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  • From Peshawar to Tehran: An Anti-imperialist Poet of the Late Persianate Milieu

    Abbas Amanat

    Chapter from the book: Green, N. 2019. The Persianate World: The Frontiers of a Eurasian Lingua Franca.

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    This chapter explores the theme of border-crossing in the new imperial and national contexts of the late nineteenth century by a study of the migrant Indian poet, Adib Pishawari. Having been born and raised in precolonial Peshawar, Adib was forced into exile as a result of his family’s involvement in an anticolonial rebellion. After travelling, and studying, across independent Afghanistan, Adib settled in the Iranian cities of Mashhad, then Tehran, where this Indian émigré made his name as one of the last living repositories of the old oral literary culture that had formerly sustained Persian learning for centuries. Yet in as much as Adib was a survivor, and transmitter, from the Persianate world of old, as a new nationalist literary culture took shape in Iran he became an increasingly marginal figure as he lived out his last years in the Iran of Riza Shah. In this way, the chapter captures through a single life the travails of Persian’s retraction from a Eurasian lingua franca to a national language that by the 1930s was preserved by just three modern nation-states.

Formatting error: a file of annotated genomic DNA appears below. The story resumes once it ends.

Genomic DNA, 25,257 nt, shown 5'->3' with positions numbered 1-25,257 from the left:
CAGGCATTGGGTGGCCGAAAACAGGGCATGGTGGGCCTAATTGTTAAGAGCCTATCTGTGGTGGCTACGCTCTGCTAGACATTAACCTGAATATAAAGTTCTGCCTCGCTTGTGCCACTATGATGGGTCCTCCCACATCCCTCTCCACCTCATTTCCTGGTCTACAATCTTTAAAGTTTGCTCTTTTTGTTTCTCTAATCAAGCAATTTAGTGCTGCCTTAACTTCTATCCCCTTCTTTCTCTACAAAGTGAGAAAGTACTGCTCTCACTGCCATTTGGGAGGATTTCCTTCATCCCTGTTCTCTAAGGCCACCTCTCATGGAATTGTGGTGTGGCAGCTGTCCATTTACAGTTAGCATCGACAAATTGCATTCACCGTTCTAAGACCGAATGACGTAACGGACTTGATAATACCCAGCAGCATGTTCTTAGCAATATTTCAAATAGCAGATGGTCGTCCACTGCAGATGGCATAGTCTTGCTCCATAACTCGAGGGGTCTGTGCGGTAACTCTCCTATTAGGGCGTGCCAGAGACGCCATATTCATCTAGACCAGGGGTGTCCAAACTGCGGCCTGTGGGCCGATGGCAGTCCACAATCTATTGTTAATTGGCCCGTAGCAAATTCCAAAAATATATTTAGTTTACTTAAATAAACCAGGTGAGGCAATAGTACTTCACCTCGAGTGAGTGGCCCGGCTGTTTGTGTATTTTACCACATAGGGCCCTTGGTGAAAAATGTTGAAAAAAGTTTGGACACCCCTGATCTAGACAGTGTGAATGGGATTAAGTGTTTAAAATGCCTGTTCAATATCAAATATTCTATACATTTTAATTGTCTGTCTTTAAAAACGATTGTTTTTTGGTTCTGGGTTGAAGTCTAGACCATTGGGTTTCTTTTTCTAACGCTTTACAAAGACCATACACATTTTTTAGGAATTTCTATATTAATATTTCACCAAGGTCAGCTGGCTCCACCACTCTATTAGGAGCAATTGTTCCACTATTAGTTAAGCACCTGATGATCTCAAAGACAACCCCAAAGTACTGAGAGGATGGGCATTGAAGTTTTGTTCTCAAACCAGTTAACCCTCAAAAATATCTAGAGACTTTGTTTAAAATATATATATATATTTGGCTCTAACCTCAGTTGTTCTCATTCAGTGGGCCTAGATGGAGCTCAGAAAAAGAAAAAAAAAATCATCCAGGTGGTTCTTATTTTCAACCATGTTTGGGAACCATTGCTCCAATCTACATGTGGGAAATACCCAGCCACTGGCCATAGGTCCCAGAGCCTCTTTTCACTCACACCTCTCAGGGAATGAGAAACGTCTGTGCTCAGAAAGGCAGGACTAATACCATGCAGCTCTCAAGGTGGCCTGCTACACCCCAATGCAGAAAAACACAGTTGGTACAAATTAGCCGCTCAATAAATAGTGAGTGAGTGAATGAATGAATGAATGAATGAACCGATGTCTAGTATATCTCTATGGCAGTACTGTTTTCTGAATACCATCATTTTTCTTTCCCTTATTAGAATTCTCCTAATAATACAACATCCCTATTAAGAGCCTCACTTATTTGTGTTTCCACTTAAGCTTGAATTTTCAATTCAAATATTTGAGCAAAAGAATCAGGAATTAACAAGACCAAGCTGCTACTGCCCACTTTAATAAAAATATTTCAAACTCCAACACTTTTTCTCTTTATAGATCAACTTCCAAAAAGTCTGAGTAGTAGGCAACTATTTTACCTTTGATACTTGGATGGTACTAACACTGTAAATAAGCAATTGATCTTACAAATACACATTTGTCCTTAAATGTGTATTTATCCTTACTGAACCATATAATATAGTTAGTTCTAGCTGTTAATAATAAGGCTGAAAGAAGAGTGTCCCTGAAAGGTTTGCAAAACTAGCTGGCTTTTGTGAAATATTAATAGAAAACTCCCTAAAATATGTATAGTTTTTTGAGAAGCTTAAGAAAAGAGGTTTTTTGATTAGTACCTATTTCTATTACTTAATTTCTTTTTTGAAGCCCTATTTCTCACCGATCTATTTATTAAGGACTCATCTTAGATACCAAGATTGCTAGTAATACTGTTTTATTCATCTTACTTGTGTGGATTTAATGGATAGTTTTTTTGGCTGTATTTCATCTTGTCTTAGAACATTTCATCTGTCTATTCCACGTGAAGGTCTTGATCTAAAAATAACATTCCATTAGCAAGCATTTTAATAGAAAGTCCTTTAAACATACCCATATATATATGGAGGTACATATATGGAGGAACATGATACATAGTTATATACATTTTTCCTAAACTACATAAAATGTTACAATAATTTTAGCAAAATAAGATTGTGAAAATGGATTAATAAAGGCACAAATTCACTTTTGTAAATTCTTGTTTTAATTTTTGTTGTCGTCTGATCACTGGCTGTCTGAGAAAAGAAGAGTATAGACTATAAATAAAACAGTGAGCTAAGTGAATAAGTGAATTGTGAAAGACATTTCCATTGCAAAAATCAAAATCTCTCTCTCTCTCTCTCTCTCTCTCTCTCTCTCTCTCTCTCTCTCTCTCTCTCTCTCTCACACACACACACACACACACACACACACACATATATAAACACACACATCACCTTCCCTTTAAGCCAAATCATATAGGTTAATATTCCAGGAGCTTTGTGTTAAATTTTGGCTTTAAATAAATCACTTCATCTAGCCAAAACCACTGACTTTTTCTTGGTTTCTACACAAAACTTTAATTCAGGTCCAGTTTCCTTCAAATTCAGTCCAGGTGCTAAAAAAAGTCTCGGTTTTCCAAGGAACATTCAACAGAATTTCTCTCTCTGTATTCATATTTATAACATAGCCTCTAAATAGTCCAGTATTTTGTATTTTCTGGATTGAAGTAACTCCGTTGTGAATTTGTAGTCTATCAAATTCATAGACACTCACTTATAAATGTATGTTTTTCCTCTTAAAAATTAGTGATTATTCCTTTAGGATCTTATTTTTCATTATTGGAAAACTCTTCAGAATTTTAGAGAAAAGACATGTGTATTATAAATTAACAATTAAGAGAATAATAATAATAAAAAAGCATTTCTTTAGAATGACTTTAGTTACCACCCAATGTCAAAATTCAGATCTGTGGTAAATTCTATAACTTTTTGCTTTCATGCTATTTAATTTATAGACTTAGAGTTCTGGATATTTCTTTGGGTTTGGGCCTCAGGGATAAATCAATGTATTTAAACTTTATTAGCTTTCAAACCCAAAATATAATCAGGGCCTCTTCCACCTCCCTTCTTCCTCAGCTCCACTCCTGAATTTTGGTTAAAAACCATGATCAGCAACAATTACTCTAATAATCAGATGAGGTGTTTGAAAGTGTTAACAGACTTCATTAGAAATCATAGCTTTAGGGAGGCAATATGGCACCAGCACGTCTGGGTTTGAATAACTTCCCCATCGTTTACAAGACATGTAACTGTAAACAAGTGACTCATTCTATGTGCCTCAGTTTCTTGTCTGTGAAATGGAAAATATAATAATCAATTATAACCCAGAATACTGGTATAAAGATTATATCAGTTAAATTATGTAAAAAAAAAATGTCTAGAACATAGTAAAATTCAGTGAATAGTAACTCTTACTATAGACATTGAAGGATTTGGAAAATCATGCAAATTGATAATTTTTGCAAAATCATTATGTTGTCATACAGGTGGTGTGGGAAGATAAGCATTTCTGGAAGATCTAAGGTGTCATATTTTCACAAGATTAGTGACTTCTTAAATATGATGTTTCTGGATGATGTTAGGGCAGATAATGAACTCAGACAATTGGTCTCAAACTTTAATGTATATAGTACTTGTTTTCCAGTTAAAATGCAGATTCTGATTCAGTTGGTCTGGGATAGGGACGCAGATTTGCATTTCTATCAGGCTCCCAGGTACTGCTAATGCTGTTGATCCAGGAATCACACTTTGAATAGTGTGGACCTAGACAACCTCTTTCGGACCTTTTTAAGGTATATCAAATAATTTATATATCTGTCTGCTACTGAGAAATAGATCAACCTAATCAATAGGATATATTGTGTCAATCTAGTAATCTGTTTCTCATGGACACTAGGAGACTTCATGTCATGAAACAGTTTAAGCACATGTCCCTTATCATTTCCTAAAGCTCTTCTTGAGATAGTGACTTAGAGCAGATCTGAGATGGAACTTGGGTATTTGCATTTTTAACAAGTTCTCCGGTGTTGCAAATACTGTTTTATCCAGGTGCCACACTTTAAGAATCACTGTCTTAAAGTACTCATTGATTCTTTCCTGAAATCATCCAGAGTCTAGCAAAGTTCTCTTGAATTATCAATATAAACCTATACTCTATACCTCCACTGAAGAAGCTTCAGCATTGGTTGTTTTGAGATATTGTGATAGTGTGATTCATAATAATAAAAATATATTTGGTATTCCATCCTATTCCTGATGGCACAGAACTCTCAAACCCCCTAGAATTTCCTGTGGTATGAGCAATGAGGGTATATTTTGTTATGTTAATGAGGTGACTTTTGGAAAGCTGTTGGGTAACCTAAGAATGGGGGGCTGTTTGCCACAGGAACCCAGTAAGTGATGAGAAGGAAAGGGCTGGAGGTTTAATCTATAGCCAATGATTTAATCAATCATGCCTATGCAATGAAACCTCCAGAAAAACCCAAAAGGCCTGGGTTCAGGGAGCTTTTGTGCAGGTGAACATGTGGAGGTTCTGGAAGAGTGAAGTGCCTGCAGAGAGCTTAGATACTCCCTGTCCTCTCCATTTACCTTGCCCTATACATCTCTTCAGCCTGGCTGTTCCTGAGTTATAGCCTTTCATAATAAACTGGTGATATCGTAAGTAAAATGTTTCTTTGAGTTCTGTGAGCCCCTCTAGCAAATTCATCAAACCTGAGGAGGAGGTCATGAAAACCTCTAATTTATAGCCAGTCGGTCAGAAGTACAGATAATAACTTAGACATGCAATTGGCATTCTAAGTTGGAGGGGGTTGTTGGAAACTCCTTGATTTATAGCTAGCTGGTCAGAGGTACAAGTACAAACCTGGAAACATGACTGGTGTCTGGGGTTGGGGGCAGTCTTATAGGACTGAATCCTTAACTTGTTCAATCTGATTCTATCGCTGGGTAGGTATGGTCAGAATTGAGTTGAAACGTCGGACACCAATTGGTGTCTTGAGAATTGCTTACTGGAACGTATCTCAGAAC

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    Amanat, A. 2019. From Peshawar to Tehran: An Anti-imperialist Poet of the Late Persianate Milieu. In: Green, N, The Persianate World. California: University of California Press. DOI: https://doi.org/10.1525/luminos.64.m
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    Published on April 9, 2019

    DOI
    https://doi.org/10.1525/luminos.64.m


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